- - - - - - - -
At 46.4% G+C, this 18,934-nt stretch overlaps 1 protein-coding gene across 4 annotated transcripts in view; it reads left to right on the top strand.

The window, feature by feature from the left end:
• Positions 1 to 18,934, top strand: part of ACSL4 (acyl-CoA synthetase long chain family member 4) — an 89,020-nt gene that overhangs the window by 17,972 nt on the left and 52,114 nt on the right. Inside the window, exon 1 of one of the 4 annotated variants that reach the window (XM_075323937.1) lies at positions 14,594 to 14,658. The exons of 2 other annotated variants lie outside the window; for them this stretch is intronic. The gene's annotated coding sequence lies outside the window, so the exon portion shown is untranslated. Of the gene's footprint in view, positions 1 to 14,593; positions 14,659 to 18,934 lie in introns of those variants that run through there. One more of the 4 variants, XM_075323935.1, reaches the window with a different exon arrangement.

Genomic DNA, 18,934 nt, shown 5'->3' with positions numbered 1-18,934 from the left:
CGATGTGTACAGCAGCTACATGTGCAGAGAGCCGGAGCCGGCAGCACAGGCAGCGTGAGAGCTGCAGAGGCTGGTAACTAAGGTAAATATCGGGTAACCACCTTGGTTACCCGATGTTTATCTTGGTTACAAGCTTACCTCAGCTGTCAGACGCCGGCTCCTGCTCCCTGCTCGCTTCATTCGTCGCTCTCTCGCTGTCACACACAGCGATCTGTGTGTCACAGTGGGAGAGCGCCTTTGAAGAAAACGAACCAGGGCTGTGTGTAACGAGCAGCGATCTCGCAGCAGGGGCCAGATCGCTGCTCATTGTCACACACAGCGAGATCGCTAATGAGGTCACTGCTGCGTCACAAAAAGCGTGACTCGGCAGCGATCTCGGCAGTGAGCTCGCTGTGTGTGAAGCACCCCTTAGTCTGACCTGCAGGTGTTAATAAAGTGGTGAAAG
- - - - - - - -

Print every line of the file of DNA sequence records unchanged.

At 46.4% G+C, this 18,934-nt stretch overlaps 1 protein-coding gene across 4 annotated transcripts in view; it reads left to right on the top strand.

The window, feature by feature from the left end:
• Positions 1 to 18,934, top strand: part of ACSL4 (acyl-CoA synthetase long chain family member 4) — an 89,020-nt gene that overhangs the window by 17,972 nt on the left and 52,114 nt on the right. Inside the window, exon 1 of one of the 4 annotated variants that reach the window (XM_075323937.1) lies at positions 14,594 to 14,658. The exons of 2 other annotated variants lie outside the window; for them this stretch is intronic. The gene's annotated coding sequence lies outside the window, so the exon portion shown is untranslated. Of the gene's footprint in view, positions 1 to 14,593; positions 14,659 to 18,934 lie in introns of those variants that run through there. One more of the 4 variants, XM_075323935.1, reaches the window with a different exon arrangement.

Genomic DNA, 18,934 nt, shown 5'->3' with positions numbered 1-18,934 from the left:
CGATGTGTACAGCAGCTACATGTGCAGAGAGCCGGAGCCGGCAGCACAGGCAGCGTGAGAGCTGCAGAGGCTGGTAACTAAGGTAAATATCGGGTAACCACCTTGGTTACCCGATGTTTATCTTGGTTACAAGCTTACCTCAGCTGTCAGACGCCGGCTCCTGCTCCCTGCTCGCTTCATTCGTCGCTCTCTCGCTGTCACACACAGCGATCTGTGTGTCACAGTGGGAGAGCGCCTTTGAAGAAAACGAACCAGGGCTGTGTGTAACGAGCAGCGATCTCGCAGCAGGGGCCAGATCGCTGCTCATTGTCACACACAGCGAGATCGCTAATGAGGTCACTGCTGCGTCACAAAAAGCGTGACTCGGCAGCGATCTCGGCAGTGAGCTCGCTGTGTGTGAAGCACCCCTTAGTCTGACCTGCAGGTGTTAATAAAGTGGTGAAAG